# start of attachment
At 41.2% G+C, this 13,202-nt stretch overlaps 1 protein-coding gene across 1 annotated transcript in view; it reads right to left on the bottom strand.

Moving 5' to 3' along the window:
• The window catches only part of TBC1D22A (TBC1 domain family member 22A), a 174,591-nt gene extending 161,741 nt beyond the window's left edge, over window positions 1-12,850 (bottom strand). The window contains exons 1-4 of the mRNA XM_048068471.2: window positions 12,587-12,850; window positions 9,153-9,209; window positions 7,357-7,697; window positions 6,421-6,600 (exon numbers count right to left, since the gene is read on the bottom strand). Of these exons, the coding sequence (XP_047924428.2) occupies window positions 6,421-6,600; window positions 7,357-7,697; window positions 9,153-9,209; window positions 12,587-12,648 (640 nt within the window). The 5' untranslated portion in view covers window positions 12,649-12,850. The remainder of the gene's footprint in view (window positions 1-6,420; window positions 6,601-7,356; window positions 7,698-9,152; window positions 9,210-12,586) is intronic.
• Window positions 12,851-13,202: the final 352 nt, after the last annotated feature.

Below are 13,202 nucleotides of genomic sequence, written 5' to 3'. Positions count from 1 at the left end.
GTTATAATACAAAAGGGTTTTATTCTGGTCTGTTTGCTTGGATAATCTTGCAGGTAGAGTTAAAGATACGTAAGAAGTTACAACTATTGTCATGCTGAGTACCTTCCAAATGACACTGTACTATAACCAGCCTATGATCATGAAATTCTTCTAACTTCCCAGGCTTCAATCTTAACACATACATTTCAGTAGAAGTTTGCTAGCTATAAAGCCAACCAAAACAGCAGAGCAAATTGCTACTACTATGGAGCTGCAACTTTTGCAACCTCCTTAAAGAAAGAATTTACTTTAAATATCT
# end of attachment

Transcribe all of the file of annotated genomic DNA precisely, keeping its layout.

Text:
At 41.2% G+C, this 13,202-nt stretch overlaps 1 protein-coding gene across 1 annotated transcript in view; it reads right to left on the bottom strand.

Moving 5' to 3' along the window:
• The window catches only part of TBC1D22A (TBC1 domain family member 22A), a 174,591-nt gene extending 161,741 nt beyond the window's left edge, over window positions 1-12,850 (bottom strand). The window contains exons 1-4 of the mRNA XM_048068471.2: window positions 12,587-12,850; window positions 9,153-9,209; window positions 7,357-7,697; window positions 6,421-6,600 (exon numbers count right to left, since the gene is read on the bottom strand). Of these exons, the coding sequence (XP_047924428.2) occupies window positions 6,421-6,600; window positions 7,357-7,697; window positions 9,153-9,209; window positions 12,587-12,648 (640 nt within the window). The 5' untranslated portion in view covers window positions 12,649-12,850. The remainder of the gene's footprint in view (window positions 1-6,420; window positions 6,601-7,356; window positions 7,698-9,152; window positions 9,210-12,586) is intronic.
• Window positions 12,851-13,202: the final 352 nt, after the last annotated feature.

Below are 13,202 nucleotides of genomic sequence, written 5' to 3'. Positions count from 1 at the left end.
GTTATAATACAAAAGGGTTTTATTCTGGTCTGTTTGCTTGGATAATCTTGCAGGTAGAGTTAAAGATACGTAAGAAGTTACAACTATTGTCATGCTGAGTACCTTCCAAATGACACTGTACTATAACCAGCCTATGATCATGAAATTCTTCTAACTTCCCAGGCTTCAATCTTAACACATACATTTCAGTAGAAGTTTGCTAGCTATAAAGCCAACCAAAACAGCAGAGCAAATTGCTACTACTATGGAGCTGCAACTTTTGCAACCTCCTTAAAGAAAGAATTTACTTTAAATATCT